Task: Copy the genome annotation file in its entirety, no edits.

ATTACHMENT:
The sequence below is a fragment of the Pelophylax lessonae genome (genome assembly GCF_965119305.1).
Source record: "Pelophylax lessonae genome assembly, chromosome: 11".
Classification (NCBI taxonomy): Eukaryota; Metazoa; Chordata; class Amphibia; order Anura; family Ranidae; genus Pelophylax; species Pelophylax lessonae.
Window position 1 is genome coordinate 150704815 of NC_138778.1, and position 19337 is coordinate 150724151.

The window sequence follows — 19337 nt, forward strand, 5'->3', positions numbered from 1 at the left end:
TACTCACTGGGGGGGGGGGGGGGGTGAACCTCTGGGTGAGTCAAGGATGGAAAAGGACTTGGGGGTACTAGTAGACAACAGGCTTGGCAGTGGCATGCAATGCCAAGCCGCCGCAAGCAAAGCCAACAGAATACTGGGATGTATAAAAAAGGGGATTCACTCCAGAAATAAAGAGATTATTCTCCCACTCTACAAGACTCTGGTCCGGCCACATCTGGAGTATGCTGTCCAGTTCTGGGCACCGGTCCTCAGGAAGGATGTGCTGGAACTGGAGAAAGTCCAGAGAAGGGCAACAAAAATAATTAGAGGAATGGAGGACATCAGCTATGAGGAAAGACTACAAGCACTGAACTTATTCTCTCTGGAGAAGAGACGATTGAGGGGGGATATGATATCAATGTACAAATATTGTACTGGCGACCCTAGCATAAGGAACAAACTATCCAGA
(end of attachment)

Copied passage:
The sequence below is a fragment of the Pelophylax lessonae genome (genome assembly GCF_965119305.1).
Source record: "Pelophylax lessonae genome assembly, chromosome: 11".
Classification (NCBI taxonomy): Eukaryota; Metazoa; Chordata; class Amphibia; order Anura; family Ranidae; genus Pelophylax; species Pelophylax lessonae.
Window position 1 is genome coordinate 150704815 of NC_138778.1, and position 19337 is coordinate 150724151.

The window sequence follows — 19337 nt, forward strand, 5'->3', positions numbered from 1 at the left end:
TACTCACTGGGGGGGGGGGGGGGGTGAACCTCTGGGTGAGTCAAGGATGGAAAAGGACTTGGGGGTACTAGTAGACAACAGGCTTGGCAGTGGCATGCAATGCCAAGCCGCCGCAAGCAAAGCCAACAGAATACTGGGATGTATAAAAAAGGGGATTCACTCCAGAAATAAAGAGATTATTCTCCCACTCTACAAGACTCTGGTCCGGCCACATCTGGAGTATGCTGTCCAGTTCTGGGCACCGGTCCTCAGGAAGGATGTGCTGGAACTGGAGAAAGTCCAGAGAAGGGCAACAAAAATAATTAGAGGAATGGAGGACATCAGCTATGAGGAAAGACTACAAGCACTGAACTTATTCTCTCTGGAGAAGAGACGATTGAGGGGGGATATGATATCAATGTACAAATATTGTACTGGCGACCCTAGCATAAGGAACAAACTATCCAGA